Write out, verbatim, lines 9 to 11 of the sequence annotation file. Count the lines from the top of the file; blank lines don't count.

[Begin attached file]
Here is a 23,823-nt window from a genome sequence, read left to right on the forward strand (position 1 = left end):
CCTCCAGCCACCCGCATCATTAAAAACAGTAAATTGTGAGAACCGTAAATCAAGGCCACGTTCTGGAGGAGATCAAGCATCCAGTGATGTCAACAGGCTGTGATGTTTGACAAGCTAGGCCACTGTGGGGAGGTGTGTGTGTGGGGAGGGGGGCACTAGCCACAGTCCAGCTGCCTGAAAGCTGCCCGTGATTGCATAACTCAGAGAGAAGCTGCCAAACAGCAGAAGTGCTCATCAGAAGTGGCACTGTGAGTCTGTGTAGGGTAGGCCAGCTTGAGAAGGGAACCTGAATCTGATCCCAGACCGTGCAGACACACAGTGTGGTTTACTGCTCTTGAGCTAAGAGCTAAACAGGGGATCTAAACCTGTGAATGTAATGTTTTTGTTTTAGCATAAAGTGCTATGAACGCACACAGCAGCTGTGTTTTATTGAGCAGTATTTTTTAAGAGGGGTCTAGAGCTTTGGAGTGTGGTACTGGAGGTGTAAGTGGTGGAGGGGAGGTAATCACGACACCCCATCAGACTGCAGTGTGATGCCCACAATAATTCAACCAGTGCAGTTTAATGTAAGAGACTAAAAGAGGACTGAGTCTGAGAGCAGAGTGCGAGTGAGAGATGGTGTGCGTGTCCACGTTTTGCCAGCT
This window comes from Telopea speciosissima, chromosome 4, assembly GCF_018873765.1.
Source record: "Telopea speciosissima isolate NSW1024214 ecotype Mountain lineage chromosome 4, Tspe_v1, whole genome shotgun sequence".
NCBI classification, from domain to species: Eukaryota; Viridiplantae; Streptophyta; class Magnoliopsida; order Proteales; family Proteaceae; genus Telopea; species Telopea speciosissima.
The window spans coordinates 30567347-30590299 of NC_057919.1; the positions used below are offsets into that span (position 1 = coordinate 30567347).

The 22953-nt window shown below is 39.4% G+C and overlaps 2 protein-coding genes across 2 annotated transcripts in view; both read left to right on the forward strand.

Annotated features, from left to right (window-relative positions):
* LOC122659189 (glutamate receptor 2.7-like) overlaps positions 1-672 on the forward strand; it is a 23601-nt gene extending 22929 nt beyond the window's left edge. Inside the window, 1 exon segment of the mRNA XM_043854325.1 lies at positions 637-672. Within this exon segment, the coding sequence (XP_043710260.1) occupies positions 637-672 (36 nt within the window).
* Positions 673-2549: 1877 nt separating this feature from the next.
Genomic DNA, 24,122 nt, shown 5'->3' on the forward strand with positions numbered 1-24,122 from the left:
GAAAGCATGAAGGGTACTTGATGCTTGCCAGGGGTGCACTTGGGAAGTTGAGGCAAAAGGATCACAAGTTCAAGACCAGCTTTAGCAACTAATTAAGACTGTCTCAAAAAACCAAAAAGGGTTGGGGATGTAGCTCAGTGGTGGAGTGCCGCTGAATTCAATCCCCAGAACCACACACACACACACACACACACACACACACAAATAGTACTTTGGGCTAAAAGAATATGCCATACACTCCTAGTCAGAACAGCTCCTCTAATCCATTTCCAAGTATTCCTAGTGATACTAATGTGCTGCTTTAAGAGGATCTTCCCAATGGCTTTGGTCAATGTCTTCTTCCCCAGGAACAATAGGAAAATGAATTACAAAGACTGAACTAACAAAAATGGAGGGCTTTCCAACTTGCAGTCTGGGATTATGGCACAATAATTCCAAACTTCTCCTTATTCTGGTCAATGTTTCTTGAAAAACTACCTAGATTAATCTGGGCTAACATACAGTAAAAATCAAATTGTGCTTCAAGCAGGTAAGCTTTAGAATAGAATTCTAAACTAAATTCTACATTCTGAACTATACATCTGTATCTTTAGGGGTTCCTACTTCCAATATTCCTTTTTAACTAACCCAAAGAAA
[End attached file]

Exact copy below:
* LOC122659189 (glutamate receptor 2.7-like) overlaps positions 1-672 on the forward strand; it is a 23601-nt gene extending 22929 nt beyond the window's left edge. Inside the window, 1 exon segment of the mRNA XM_043854325.1 lies at positions 637-672. Within this exon segment, the coding sequence (XP_043710260.1) occupies positions 637-672 (36 nt within the window).
* Positions 673-2549: 1877 nt separating this feature from the next.
Genomic DNA, 24,122 nt, shown 5'->3' on the forward strand with positions numbered 1-24,122 from the left: